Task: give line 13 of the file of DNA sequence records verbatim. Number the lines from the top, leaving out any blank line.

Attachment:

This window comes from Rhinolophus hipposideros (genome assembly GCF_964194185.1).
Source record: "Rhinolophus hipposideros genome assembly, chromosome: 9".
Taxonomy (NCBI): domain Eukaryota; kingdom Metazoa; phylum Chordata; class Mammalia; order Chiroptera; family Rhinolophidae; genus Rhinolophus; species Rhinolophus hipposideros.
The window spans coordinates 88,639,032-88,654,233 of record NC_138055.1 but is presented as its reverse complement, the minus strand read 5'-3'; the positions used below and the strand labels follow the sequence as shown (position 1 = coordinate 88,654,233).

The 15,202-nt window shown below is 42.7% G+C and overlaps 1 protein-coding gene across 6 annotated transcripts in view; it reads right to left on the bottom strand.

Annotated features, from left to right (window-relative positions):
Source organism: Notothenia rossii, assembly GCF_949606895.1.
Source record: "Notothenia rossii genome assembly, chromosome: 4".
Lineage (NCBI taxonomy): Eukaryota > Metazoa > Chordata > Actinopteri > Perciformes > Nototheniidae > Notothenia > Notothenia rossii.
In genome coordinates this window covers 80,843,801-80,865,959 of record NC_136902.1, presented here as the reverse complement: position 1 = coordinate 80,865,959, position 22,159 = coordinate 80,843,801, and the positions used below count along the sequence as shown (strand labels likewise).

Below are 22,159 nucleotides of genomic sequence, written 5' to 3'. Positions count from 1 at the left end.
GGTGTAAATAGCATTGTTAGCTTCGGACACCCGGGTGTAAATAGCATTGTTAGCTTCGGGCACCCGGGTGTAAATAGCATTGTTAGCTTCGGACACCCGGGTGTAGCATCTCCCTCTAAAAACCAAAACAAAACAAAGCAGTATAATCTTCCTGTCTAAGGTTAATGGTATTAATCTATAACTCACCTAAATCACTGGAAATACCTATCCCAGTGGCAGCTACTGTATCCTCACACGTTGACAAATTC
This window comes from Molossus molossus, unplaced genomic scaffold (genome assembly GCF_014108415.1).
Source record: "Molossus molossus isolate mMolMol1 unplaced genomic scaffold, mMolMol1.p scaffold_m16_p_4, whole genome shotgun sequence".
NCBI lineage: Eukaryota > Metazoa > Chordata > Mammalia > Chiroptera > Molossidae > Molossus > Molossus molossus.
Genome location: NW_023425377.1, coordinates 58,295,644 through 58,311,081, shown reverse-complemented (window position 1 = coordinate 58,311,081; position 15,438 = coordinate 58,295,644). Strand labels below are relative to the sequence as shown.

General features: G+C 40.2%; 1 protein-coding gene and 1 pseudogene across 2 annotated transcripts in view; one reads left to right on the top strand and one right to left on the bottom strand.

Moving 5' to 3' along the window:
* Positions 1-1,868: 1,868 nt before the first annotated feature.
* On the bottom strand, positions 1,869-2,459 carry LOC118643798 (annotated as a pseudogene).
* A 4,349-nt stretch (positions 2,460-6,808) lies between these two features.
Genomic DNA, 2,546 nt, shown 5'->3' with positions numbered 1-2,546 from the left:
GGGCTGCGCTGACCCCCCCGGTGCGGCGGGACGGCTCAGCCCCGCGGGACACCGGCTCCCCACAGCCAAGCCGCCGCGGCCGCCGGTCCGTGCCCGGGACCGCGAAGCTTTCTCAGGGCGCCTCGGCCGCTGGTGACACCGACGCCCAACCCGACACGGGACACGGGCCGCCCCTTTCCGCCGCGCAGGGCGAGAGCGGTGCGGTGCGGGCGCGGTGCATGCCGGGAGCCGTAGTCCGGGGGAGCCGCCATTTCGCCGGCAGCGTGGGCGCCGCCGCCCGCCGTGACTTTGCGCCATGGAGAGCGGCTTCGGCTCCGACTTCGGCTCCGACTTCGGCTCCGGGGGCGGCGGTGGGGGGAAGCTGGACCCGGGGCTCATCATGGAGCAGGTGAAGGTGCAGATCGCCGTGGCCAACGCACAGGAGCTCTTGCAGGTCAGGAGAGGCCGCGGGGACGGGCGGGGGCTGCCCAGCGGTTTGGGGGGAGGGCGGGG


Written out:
This window comes from Molossus molossus, unplaced genomic scaffold (genome assembly GCF_014108415.1).